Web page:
What to do?
Apply for a 20-year extension.
But, as U.S. NPP technology ages, infrastructure problems, pumping mechanisms in particular, have started to appear across the nation over the past several years.
Consider TMI’s problems in light of the following.
18 March 2011 – California’s Diablo Canyon NPP emergency cooling system failure went unnoticed.
May 2011 – “Scientific American” headline – “Many U.S. Nuclear Plants Ill-Prepared to Handle Simultaneous Threats.”
9 June 2011 - “Electrical Fire Knocks Out Spent Fuel Cooling at Nebraska Nuke Plant( Fort Calhoun)”
On 28 June 2011 a banner headline in New Jersey proclaimed, “Salem Unit 2 nuclear reactor shuts down after cooling pump failure.”
26 June 2012 – “There's no word when the Vermont Yankee nuclear power plant will return to full power after the failure of a pump that controls the flow of cooling water to the reactor.”
Note that all these reports are from the local press. From the above, it is obvious that American NPPs aging technology problems are appearing more and more in their cooling systems. Sooner or later, A U.S. NPP is unlikely to dodge the problem of aging technology, with all the consequences it will entail.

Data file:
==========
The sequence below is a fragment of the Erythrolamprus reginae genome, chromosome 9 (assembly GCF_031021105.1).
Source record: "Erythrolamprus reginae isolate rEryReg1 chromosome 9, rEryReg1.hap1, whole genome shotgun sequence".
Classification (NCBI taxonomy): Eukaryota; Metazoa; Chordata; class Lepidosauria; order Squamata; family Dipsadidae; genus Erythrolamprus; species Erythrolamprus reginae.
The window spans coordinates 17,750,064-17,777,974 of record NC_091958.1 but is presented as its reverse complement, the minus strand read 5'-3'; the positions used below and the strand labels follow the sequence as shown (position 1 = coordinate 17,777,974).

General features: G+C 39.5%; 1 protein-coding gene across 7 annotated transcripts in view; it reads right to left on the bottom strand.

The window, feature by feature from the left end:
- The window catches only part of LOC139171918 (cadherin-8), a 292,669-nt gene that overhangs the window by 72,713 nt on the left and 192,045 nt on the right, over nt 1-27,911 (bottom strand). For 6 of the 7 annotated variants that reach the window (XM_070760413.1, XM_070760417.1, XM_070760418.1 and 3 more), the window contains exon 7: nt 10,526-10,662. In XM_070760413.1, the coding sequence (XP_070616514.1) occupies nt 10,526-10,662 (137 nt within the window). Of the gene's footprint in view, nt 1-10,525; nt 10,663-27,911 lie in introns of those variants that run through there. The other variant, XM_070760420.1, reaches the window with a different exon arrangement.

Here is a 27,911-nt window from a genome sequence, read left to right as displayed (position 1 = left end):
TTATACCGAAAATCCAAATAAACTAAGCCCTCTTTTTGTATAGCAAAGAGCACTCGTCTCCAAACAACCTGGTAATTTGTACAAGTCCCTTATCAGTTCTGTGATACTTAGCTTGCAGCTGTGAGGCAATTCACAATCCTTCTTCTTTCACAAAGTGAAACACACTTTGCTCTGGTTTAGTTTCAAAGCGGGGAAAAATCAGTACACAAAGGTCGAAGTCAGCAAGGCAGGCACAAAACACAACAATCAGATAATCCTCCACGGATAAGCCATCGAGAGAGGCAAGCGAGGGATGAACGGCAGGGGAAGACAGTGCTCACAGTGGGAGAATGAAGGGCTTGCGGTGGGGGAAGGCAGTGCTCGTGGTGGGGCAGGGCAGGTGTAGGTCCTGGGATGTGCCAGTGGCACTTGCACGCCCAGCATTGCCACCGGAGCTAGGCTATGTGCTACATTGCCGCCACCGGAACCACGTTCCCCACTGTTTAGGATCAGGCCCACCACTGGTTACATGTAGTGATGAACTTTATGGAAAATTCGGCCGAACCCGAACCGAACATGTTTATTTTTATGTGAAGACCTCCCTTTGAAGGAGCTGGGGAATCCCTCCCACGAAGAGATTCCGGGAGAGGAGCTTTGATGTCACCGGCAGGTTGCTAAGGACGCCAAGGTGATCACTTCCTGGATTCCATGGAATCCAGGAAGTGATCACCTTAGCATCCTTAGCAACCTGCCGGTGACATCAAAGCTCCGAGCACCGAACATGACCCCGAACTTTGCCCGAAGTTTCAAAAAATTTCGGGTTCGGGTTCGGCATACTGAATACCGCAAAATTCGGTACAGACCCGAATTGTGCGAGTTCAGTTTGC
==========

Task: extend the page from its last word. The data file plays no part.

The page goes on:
But the final word on civilian nuclear power was expressed by the late Admiral Hyman G. Rickover, known as the "father of the U.S. nuclear navy," who shepherded the U.S. Navy into the nuclear age, attracting the best and the brightest (including a future president, Jimmy Carter) around him to advance nuclear propulsion of such a quality engineering level that the Navy has had a perfect safety record, a legacy of Rickover's 63 year career. Despite his accomplishments Rickover remained doubtful about nuclear power, delivering "On the hazards of nuclear power. Testimony to Congress" on 28 January 1982. His insights are worth quoting in detail.
"I'll be philosophical. Until about two billion years ago, it was impossible to have any life on earth; that is, there was so much radiation on earth you couldn't have any life -- fish or anything. Gradually, about two billion years ago, the amount of radiation on this planet--and probably in the entire system--reduced and made it possible for some form of life to begin... Now when we go back to using nuclear power, we are creating something which nature tried to destroy to make life possible... Every time you produce radiation, you produce something that has a certain half-life, in some cases for billions of years. I think the human race is going to wreck itself, and it is important that we get control of this horrible force and try to eliminate it... I do not believe that nuclear power is worth it if it creates radiation. Then you might ask me why do I have nuclear powered ships. That is a necessary evil. I would sink them all. Have I given you an answer to your question?"
Something to think about as TMI’s latest minor “incidents” are spun into PR oblivion. According to the “York Daily Record/York Sunday News,” TMI is now back online.
By. John C.K. Daly of Oilprice.com